Restaurants and grocery retailers are moving inland for produce amid water shortages and food security concerns

From restaurant menus to grocery store aisles, food prices are climbing, and the prospect of price hikes and looming droughts means these trends won’t go away anytime soon.

To guard against growing threats to food security, shortages and inflation, vendors and restaurants are turning to indoor farming – or farming methods that use machine learning algorithms and proprietary software. to create precise growing conditions.

“Indoor farmers say it’s a more stable and secure food supply chain,” FOX Business’s Lydia Hu told “Varney & Co”.

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Indoor or vertical farming stacks rows of plants on top of each other under lights that simulate the sun with hydroponic methods that can produce 12 growing seasons compared to two growing seasons for a traditional farm. The heat and droughts forecast for this summer are pushing the demand for locally grown food to new levels.

Bowery Farming, the country’s largest vertical farming business, can grow lettuce up to a hundred times more than a traditional farm, according to Hu.

As water scarcity on the West Coast is expected to wipe out crops and deplete production, grocery retailers are exploiting indoor alternatives like Bowery Farming, not only to obtain larger quantities of produce, but also to reduce costs. transport.

Over the past year, vertical farming has grown in popularity as the pandemic has driven demand for fresh, locally grown produce as customers become more aware of where their food comes from. Add to that the California wildfires that destroyed swathes of vegetation last summer have raised fears for the supply of agricultural products ahead of another record number of wildfires this summer. While the state is no stranger to the extreme heat conditions, this year’s outlook is expected to be one of the worst in four years, as a lack of water forces many farmers to leave their fields already unseeded. for the season.

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“Droughts are more frequent and people are more accepting of climate change,” AeroFarms CEO David Rosenberg told FOX Business. “And when droughts and shortages increase every year, it makes the farmer’s job more difficult, which increases the stress from a safety point of view.”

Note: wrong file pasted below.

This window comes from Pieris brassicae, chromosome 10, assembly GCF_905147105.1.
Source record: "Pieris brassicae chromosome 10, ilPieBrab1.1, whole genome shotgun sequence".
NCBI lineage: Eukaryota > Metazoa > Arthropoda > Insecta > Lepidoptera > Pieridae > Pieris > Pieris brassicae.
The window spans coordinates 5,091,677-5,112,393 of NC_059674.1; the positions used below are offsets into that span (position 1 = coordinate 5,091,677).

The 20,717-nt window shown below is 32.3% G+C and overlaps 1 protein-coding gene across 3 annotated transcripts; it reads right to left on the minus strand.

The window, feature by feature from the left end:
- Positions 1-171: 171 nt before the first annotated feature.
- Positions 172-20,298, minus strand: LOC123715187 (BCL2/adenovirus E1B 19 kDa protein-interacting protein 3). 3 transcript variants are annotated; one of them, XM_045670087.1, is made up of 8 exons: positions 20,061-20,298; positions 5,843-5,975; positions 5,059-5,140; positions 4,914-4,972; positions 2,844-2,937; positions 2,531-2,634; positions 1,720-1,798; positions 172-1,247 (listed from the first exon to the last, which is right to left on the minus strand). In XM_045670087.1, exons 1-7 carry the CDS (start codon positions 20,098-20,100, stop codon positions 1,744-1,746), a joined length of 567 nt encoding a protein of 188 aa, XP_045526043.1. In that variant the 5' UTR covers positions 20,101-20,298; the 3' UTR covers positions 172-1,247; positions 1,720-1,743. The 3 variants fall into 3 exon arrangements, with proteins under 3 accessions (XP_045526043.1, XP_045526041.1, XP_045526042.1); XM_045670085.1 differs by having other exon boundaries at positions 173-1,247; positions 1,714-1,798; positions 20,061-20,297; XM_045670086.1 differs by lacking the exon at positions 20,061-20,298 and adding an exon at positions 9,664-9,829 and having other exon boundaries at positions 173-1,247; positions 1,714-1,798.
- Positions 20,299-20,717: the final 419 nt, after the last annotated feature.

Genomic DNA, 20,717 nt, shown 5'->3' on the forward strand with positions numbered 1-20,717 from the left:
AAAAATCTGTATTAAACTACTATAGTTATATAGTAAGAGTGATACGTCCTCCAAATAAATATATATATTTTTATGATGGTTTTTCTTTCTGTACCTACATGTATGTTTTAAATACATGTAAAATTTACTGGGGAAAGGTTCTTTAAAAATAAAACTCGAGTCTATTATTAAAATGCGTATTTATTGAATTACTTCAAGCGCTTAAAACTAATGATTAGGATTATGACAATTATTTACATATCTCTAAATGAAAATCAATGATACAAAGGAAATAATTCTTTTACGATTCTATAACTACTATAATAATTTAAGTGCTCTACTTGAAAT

California’s $ 50 billion agriculture industry provides more than 25% of the food nationwide, reinforcing the need for new agricultural alternatives and supply chain efficiency.

With indoor agricultural warehouses set up in major cities, products can be shipped within hours rather than days of travel. It also means that butter lettuce that would typically sit in a truck for days as it travels from the West Coast to the East Coast no longer loses its quality or nutritional value.

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AeroFarms, based in Newark, New Jersey, is located near urban centers to deliver product to large retail chains like Walmart and ShopRite, as well as fresh-to-drop options like Amazon Fresh that can be delivered. to customers within hours.

The company, one of the largest vertical farms in the world, uses aeroponics and LED lights to grow its produce, enabling the production of 2 million pounds of crops such as kale, watercress, arugula, red leaf lettuce, bok choy, mizuna and other young salad shoots per year. The growing process is done without sun, soil or pesticides and uses 95% less water than outdoor farms, making it a more sustainable and efficient option than traditional soil-based agriculture.

“It’s a much more efficient system because we basically get by doing less,” Rosenberg said.

AeroFarms plans to expand its high-tech domestic farms across the country and is expected to go public this month through a Special Purpose Acquisition Company (SPAC) with a valuation of $ 1.2 billion. under the ticker symbol “ARFM”.

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While critics of indoor farming argue that products grown without land lose their healthy nutritional value, proponents say the technology can be used to refine plants to the highest quality.

“What stresses the plant is exposing it to more intense and longer light, so we are able to optimize this recipe as we control every aspect or input of the plant’s growth,” said at FOX Business Katie Seawell, Commercial Director of Bowery Farming. “And we are able to achieve the exact flavor profile that we want.”

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